Like with Devert, Clotho grabbed Mineekas and brought her so near their noses almost touched. Then Lachesis and Atropos bent forward. An overwhelming scent of age wafted from the trio, though they appeared only a few years older than Mineekas.
To have three pairs of the same eyes study her made Mineekas’ heart skip a beat. At first glance, the Fates didn’t have the most unsettling gaze Mineekas had ever seen. Their eyes could even be considered pretty, once the golden ring around their irises and their thick lashes were noticed.
Moments after the aesthetic value of their eyes were noticed, it became clear the unmeasurable amount of knowledge the Fates contained. One realized the eons the Fates had lived and would continue to live. With that vast information and longevity of life came a power only one being had ever attempted to control, and in the end, he’d failed horribly.
How did the trio remain sane? How didn’t they rule the world? Why didn’t they seem to want to? Most others wouldn’t hesitate to abuse the Purpose the Fates possessed.
The Fates considered Mineekas for another minute. She couldn’t be sure, but she swore they were taking longer with her. If so, why? Was she hard to read? Could they have run out of Purposes to assign? If they had no Purpose to give, what would they do with her? Would Mineekas be forced to wander as a Purposeless goddess, weak and yearning for belonging?
More than one god and goddess had forsaken The Deciding, believed they were better than the ones before them or hadn’t considered a Purpose that important. Every one had faded from reality, an outcome worse than death. At least in death, a bit of the god or goddess remained, though on another plane. If a god or goddess faded, they disappeared entirely.
Was that Mineekas’ future?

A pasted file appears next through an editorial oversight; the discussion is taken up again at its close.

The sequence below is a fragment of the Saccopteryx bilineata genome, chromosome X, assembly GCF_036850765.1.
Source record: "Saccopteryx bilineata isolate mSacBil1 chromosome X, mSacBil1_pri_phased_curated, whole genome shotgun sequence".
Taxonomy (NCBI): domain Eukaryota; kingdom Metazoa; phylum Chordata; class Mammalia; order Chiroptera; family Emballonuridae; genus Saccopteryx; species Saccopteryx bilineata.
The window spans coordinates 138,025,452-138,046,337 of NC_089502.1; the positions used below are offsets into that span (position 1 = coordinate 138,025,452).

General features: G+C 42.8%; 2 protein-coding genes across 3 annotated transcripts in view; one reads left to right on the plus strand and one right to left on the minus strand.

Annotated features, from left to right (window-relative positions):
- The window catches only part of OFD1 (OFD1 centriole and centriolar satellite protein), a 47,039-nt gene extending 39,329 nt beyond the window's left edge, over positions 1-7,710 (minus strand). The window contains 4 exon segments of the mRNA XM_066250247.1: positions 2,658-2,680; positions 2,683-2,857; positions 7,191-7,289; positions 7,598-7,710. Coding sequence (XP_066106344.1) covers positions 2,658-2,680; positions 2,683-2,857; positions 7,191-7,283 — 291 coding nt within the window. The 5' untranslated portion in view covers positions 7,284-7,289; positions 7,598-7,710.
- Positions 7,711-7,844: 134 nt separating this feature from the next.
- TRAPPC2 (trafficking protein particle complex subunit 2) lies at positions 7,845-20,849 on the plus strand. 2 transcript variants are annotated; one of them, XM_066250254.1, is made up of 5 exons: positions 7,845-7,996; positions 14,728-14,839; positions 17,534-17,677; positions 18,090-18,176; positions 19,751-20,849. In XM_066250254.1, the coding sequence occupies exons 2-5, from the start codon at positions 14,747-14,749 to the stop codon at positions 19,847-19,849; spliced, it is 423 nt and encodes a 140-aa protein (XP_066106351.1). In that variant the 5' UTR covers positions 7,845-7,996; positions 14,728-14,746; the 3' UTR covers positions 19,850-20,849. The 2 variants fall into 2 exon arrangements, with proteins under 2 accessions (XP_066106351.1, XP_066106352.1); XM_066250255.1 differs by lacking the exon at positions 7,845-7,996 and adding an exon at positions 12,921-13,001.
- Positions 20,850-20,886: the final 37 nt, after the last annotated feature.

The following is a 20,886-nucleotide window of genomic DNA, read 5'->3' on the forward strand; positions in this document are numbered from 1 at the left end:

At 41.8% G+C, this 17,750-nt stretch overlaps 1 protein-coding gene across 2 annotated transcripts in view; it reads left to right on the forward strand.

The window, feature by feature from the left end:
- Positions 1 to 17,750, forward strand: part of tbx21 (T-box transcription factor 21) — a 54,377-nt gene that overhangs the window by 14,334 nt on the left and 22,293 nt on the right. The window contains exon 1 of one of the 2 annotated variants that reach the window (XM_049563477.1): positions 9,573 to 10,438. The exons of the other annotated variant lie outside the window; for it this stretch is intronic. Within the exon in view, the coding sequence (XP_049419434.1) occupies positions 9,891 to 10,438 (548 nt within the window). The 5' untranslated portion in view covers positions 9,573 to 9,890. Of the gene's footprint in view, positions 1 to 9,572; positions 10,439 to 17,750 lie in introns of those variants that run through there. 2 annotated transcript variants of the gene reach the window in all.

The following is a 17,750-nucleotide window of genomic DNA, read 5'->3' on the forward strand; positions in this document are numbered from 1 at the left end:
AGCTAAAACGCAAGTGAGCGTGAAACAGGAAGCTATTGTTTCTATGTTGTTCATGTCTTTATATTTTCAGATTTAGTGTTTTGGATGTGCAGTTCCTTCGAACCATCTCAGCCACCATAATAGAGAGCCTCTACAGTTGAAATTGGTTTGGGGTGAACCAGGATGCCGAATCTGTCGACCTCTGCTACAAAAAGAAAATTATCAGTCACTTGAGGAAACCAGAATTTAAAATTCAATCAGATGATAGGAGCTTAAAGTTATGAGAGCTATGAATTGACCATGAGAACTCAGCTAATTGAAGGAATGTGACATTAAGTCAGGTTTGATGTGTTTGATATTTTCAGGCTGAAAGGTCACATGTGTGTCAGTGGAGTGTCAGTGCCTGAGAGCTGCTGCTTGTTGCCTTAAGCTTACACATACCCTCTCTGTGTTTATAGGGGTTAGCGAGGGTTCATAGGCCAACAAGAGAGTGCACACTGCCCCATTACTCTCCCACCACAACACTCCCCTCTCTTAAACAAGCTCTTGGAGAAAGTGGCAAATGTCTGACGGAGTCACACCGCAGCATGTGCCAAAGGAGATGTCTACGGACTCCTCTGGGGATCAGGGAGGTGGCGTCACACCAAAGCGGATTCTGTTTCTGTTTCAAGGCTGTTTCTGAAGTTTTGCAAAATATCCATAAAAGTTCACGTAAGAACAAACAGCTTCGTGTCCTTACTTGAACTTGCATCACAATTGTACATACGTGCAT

The Fates stepped away from Mineekas. She waited for their thumbs, but they never came. Instead, the Fates focused past her, into the crowd.
Mineekas didn’t care if she broke a rule, she turned to see what had captured the Fates’ attention.
Far in the back, the crowd parted to allow a lone figure to make its way toward the pavilion. Grumblings and cries of outrage followed, but the figure didn’t slow. Though it caused much distress, no one tried to stop it.
Halfway to the stage, Mineekas recognized the figure’s muted orange hair and ruby red skin. She frowned. What was he doing here? Hades couldn’t have granted him permission to leave the Underworld.
In no time, Epiales, an Underworld god Mineekas had never liked, reached the pavilion. With one mighty leap, he left the ground and landed on the stage, not too far from Mineekas. He nodded at her, then bowed at the disgruntled crowd.
“Forgive my rudeness,” he called. His slick, deep voice promised excitement-tinged terror. “I should have done this before now, but time did get the better of me.” He glanced over his shoulders at the Fates. “Do you forgive me?”
Atropos harrumphed. “Even with this predicted, it still irritates. So, no, you are not forgiven.”
Clotho nudged her sister. “Be a good sport. Besides, you’re wasting time. The child is overcome with worry.”
“Yes, yes,” Epiales said. He addressed the crowd again. “I relinquish my Purpose.”
Before anyone could react, the Fates forced Mineekas to face them once more. Their thumbs pressed against her forehead, and she felt warmth flood from the source of contact through every limb. It was like she’d just dipped her body into a heated mineral spring, and Mineekas loved every bit of it.
“From this day forward,” the Fates said, though Mineekas could hardly hear them through the pleasant fog that had filled her mind. “Mineekas, the only child of Hades, you will know your Purpose as Goddess of Nightmares.”